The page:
New Gotham Gazette Article from Andrew Beveridge: “10 Years Later: Enumerating the Loss at Ground Zero” by Sydney Beveridge
In his latest Gotham Gazette column “10 Years Later: Enumerating the Loss at Ground Zero,” Social Explorer’s Andrew Beveridge examines the changing demographics of the Trade Center area, and the economic performance of the city a decade after 9/11.
The direct losses to New York and the United States from the World Trade Center attack are incalculable when one considers the personal and emotional loss to family and friends of the victims, as well as to all other New Yorkers, who have contended with the specter of 9/11 during the past decade. Yet, the magnitude of the losses and especially the recovery are being calculated daily…
First, Beveridge describes who the victims were:
Given the firms for whom many of those in the World Trade Center worked, as well as the large number of firefighters and other rescue workers, the other demographic facts should not be that surprising. The victims were overwhelmingly male (about 75 percent), young (many under 40, most under 50) and white (about 75 percent). Only about 8 percent were black, 9 percent Hispanic and about six percent Asian. About 75 percent were born in the United States, and the others originated from many different countries. Together New York and New Jersey residents accounted for about 87 percent of the victims. Many of the airplane passengers came from Boston and California.
Beveridge goes on to detail the scope of the economic losses and the status of the neighborhood and sector today:
Altogether, the 1,294 companies paid about $3.9 billion (all figures are in 2009 dollars) in wages and salaries, averaging about $126,000 per employee, far higher than the average for the New York metro salary of about $69,300 per employee. Few other ZIP codes and none outside of the Financial District rivaled the World Trade Center in generating employment income per employee. Most of the stores, restaurants and other retail establishments paid high rent to be in the trade center. Sandwich shops and other establishments, where less well-off employees worked, were mostly “just” across the street in another ZIP code. Lower Manhattan accounted for about 3 percent of the employment and over 5 percent of the earnings in the large New York, New Jersey, Pennsylvania Metropolitan area, which extends to Montauk at the tip of Long Island in one direction and to Hope County, Pa., in the other. The finance sector accounted for about 9.2 percent of the employment in the entire region, but 19.2 percent of the wages paid in the New York metropolitan area in 2000.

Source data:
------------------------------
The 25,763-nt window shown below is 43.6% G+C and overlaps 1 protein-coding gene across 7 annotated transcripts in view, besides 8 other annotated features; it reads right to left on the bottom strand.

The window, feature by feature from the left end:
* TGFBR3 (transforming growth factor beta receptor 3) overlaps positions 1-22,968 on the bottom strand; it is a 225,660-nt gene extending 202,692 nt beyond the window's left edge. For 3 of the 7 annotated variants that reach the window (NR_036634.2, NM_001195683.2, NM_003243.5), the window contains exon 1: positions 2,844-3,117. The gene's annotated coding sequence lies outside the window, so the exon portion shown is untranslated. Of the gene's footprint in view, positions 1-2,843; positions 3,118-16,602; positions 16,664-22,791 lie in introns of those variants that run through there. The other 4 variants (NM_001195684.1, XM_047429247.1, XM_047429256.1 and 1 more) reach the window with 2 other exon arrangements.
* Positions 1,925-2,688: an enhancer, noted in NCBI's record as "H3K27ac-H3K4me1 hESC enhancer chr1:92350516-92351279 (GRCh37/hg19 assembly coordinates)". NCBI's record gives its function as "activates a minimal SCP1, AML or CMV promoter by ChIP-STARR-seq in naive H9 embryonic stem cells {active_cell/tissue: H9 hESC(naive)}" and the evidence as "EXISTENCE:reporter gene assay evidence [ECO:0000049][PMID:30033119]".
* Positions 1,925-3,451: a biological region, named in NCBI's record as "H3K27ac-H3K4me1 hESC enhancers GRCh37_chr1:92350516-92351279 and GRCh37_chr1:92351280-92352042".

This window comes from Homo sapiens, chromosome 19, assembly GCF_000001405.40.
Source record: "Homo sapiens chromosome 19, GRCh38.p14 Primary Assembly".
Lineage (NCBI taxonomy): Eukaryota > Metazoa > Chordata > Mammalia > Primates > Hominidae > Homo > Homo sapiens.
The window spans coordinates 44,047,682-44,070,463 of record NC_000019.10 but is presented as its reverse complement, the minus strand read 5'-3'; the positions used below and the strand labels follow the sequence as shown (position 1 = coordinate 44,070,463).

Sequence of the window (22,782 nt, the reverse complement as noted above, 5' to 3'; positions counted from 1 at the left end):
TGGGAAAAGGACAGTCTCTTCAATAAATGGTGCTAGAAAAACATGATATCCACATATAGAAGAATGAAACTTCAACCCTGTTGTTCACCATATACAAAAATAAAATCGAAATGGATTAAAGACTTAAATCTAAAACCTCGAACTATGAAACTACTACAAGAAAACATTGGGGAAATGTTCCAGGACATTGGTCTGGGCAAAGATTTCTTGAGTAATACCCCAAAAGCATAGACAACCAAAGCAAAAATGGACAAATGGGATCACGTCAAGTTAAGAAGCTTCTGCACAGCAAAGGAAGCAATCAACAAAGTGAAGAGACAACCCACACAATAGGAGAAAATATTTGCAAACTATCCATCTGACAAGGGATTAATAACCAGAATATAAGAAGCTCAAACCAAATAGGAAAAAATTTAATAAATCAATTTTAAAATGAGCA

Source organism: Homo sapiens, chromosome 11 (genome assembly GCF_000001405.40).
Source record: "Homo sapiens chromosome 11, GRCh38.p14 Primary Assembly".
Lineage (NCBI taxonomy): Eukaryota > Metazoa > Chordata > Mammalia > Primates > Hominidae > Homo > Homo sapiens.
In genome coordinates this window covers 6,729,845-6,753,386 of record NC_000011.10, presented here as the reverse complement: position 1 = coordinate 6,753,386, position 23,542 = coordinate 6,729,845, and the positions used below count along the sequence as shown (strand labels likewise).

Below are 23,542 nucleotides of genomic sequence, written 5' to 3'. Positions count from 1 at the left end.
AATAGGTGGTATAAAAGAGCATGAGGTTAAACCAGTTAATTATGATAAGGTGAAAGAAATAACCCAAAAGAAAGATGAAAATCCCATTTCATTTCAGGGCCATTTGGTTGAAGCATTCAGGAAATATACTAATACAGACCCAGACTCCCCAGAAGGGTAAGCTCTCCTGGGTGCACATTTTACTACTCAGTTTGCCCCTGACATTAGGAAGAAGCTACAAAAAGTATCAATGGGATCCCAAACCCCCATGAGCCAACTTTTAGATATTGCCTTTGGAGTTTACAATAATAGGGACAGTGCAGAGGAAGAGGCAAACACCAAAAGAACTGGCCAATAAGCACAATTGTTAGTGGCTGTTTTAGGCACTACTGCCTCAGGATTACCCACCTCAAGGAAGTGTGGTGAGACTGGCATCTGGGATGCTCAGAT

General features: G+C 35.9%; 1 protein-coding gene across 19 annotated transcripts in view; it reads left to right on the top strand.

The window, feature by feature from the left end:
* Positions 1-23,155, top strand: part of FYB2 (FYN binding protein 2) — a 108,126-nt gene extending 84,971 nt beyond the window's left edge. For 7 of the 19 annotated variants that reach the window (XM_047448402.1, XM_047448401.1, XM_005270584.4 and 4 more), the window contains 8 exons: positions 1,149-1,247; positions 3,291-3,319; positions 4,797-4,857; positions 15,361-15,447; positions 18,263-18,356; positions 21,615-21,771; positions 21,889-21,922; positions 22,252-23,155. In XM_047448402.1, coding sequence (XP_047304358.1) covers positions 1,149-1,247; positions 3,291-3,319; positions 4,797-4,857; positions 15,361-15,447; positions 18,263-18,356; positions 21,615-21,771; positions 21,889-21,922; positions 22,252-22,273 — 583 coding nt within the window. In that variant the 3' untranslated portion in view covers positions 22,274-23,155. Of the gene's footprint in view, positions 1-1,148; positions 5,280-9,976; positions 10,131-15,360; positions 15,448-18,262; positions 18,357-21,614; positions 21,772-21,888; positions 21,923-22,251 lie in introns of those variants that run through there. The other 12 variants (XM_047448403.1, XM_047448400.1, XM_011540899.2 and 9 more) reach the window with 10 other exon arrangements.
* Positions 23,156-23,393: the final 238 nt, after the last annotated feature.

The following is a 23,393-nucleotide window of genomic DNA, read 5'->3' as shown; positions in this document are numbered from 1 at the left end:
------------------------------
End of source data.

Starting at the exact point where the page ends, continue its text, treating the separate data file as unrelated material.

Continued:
For instance, once the financial center of the world, Manhattan no longer accounts for over half of all employment in the Finance, Insurance and Real Estate sector:
Though Lower Manhattan seems to have recovered in terms of employment if not in terms of income, the financial sector in Manhattan seems to have taken a blow from which it has yet to recover. When the financial sector in Manhattan is compared to financial sector in the entire metropolitan area it is plain that some of its jobs have moved away from Manhattan. The sector in this larger region showed some decline to 2005 and then a small increase to 2009. In 2000, Manhattan accounted for 50.7 percent of the employment in finance in the wider metropolitan area. By 2005 that percentage had declined to 46.6 percent, and by 2009 it dropped further to 44.0 percent.
Among his conclusions, Beveridge states that “It seems Manhattan has permanently lost a substantial share of the financial sector.”
To read the full article, please visit GothamGazette.com. For Beveridge’s 2002 article on the same zip code, visit the archived article here.